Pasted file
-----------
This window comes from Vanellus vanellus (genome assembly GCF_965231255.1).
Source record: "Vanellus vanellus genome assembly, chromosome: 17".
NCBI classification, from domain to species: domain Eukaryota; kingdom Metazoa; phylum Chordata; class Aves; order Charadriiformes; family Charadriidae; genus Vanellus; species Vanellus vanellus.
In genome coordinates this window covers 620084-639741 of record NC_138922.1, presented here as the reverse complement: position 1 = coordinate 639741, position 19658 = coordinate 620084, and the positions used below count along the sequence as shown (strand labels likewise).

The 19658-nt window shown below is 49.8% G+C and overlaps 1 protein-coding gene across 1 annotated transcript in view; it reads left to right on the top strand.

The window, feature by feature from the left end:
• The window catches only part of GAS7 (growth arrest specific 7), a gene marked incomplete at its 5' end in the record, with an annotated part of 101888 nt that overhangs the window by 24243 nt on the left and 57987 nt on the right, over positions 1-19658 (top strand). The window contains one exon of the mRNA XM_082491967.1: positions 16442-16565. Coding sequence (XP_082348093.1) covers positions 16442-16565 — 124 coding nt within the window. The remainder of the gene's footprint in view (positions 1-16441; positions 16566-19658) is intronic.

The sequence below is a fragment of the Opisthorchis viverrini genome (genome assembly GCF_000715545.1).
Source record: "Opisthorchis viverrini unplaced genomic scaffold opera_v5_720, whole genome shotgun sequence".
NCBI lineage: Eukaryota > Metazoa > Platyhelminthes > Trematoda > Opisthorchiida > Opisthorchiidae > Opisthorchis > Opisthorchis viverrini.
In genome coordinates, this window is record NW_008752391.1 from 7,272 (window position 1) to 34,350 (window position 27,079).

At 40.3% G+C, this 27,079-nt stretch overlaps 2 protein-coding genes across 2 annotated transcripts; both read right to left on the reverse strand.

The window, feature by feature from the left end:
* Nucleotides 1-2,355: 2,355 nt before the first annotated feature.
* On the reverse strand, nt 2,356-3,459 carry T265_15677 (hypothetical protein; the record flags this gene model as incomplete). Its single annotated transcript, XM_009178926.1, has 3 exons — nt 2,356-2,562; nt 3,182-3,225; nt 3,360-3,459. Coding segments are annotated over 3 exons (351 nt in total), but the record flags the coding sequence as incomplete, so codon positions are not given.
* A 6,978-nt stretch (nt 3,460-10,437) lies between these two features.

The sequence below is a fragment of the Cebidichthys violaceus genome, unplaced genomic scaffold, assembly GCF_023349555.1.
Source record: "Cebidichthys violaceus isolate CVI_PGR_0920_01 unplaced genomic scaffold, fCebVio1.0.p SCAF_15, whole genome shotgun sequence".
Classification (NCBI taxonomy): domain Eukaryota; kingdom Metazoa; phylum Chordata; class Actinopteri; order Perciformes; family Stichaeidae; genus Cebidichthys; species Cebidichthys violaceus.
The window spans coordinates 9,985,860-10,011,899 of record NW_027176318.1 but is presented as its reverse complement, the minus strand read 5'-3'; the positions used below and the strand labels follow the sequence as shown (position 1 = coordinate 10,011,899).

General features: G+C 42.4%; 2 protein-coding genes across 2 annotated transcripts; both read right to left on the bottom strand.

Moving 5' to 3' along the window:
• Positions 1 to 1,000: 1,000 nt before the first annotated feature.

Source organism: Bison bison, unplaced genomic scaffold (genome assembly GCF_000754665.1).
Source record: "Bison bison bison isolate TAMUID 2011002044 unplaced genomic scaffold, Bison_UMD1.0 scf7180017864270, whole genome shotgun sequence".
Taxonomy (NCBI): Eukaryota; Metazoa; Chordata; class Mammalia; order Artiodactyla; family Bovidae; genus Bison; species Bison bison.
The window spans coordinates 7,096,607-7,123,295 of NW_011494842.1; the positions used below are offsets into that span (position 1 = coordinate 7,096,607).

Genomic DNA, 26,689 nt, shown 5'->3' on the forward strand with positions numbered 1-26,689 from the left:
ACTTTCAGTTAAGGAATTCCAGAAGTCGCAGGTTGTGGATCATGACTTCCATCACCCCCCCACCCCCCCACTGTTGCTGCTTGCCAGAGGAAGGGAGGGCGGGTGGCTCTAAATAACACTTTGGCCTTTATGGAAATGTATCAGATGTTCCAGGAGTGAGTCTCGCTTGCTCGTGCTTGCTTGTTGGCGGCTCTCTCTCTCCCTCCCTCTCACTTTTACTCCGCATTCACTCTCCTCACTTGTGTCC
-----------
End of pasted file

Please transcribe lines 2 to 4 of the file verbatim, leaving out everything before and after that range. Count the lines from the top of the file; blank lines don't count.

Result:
Source record: "Vanellus vanellus genome assembly, chromosome: 17".
NCBI classification, from domain to species: domain Eukaryota; kingdom Metazoa; phylum Chordata; class Aves; order Charadriiformes; family Charadriidae; genus Vanellus; species Vanellus vanellus.
In genome coordinates this window covers 620084-639741 of record NC_138922.1, presented here as the reverse complement: position 1 = coordinate 639741, position 19658 = coordinate 620084, and the positions used below count along the sequence as shown (strand labels likewise).